HUNTSVILLE, Ala. -- With so many distractions behind the wheel, emergency responders say people seem to be doing everything they can while trying to drive.
But what's even more startling is what drivers are not doing-- yielding to emergency vehicles-- even though it's the law.
There's a lot that can prevent you from knowing when an emergency vehicle is approaching. There's the radio, there's your phone, and vehicle manufacturers are even making more of our cars soundproof. But these aren't excuses not to yield.
State trooper Curtis Summerville says your reaction could truly be the difference between life or death for someone.
"Those minutes are critical," he said.
Consider if someone you knew was in trouble.
"I'm sure you would want us to get there in a timely manner, so take that into consideration when you see an emergency vehicle," Summerville noted.
Too often, drivers simply don't pull over. And they don't stop-- even when lights and sirens are blaring.
When an emergency vehicle is coming from behind you, the law says move to the far right side of the road, slow down, and if not on a major highway, stop till the vehicle passes.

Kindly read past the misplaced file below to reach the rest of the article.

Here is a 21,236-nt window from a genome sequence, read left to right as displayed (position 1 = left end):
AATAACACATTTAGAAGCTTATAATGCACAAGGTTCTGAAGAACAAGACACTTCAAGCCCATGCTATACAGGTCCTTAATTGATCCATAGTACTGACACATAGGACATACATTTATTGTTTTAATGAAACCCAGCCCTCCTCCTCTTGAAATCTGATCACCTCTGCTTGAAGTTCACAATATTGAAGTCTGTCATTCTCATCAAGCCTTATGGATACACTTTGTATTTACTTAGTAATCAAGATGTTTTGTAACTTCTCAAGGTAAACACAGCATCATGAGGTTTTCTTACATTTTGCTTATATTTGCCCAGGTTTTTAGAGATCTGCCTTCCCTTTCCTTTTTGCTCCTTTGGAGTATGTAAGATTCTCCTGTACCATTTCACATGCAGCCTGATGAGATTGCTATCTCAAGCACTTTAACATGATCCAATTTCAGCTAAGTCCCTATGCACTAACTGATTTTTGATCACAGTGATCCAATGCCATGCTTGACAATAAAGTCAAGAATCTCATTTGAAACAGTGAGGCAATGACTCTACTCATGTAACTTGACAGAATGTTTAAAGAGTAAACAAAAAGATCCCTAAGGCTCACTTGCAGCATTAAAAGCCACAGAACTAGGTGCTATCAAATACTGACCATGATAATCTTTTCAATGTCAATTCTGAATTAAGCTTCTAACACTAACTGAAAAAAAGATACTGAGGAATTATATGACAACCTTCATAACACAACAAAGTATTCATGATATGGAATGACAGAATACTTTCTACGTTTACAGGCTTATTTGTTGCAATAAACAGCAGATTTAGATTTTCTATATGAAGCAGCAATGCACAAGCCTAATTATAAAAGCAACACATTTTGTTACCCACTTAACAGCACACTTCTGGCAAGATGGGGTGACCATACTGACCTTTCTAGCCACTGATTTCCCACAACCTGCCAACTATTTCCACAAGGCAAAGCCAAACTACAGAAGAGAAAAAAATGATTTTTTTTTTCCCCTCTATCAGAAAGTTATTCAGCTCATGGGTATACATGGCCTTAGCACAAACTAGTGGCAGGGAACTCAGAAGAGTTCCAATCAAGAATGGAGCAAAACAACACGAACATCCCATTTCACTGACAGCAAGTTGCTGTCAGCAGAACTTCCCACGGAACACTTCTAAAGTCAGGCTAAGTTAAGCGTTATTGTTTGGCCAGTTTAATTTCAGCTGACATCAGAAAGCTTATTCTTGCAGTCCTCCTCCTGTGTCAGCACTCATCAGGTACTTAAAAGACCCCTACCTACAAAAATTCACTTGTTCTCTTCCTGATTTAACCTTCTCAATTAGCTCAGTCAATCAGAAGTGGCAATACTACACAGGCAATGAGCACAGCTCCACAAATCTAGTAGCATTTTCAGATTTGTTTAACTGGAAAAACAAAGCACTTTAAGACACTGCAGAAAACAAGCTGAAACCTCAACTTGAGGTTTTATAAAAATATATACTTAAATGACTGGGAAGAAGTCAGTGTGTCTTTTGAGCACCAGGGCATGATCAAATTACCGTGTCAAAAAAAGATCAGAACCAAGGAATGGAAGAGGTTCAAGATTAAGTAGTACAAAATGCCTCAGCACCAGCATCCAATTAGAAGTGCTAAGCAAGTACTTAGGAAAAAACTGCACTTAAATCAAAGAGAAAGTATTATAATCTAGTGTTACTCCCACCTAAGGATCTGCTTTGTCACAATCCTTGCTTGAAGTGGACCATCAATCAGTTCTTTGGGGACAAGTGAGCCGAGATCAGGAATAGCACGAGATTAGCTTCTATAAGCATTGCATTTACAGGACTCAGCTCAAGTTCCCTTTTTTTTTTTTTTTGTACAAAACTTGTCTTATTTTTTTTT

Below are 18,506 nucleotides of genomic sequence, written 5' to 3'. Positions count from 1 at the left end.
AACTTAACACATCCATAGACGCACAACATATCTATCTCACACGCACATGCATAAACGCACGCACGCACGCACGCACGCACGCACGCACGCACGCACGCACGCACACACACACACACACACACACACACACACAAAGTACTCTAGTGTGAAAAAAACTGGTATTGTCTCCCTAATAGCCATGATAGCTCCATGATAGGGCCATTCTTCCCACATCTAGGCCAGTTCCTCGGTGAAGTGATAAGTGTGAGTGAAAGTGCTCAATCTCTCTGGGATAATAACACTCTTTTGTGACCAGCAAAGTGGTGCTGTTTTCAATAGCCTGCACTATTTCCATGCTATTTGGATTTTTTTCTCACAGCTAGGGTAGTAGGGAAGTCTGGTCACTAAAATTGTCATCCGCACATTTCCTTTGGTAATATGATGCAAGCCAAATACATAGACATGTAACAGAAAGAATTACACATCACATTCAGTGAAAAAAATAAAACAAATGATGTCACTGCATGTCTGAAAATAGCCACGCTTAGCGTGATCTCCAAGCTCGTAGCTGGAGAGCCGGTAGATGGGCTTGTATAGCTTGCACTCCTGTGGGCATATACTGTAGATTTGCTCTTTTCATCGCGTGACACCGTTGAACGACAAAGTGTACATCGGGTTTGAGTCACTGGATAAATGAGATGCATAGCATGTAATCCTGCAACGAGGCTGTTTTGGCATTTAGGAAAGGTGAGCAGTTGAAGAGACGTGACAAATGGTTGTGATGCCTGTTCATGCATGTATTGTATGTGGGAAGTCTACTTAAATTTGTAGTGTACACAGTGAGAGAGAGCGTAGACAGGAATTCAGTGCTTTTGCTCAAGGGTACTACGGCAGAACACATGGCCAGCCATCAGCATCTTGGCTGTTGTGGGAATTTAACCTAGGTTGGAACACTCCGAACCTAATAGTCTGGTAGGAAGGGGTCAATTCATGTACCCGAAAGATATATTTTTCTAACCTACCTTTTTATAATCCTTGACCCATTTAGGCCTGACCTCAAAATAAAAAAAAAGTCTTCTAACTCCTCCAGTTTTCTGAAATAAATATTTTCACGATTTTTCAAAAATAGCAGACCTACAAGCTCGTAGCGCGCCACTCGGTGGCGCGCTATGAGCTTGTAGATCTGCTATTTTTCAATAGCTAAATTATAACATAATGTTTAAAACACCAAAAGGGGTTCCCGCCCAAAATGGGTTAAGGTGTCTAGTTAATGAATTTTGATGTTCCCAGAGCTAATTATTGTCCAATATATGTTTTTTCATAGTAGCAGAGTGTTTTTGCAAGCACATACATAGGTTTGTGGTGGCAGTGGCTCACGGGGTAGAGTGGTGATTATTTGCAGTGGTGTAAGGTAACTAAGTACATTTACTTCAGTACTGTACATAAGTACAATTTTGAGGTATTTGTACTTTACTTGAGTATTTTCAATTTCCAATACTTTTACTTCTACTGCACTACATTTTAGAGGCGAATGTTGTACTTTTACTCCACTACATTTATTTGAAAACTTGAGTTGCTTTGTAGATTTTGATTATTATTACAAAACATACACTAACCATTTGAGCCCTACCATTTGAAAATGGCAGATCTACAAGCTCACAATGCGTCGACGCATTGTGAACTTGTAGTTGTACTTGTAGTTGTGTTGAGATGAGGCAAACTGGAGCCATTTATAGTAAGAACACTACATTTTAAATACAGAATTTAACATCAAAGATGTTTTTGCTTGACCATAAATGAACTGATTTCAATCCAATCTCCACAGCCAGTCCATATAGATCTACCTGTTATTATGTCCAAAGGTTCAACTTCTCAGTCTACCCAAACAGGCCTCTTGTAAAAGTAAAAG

"Not in the middle, not on the left side, go to the right side," Summerville said. We'll often wait till there's space or room enough for you to get to the right."
And this is more than just a courtesy to law enforcement-- it's the law.
"Don't break any laws also, we don't want you to speed just to accommodate us," he said.
The next time you see flashing lights coming your way, stay calm and think it through. Failing to yield to an emergency vehicle can cost more than time and safety, it can also cost you a lot of money. A citation for failing to yield costs over $200 in Madison County.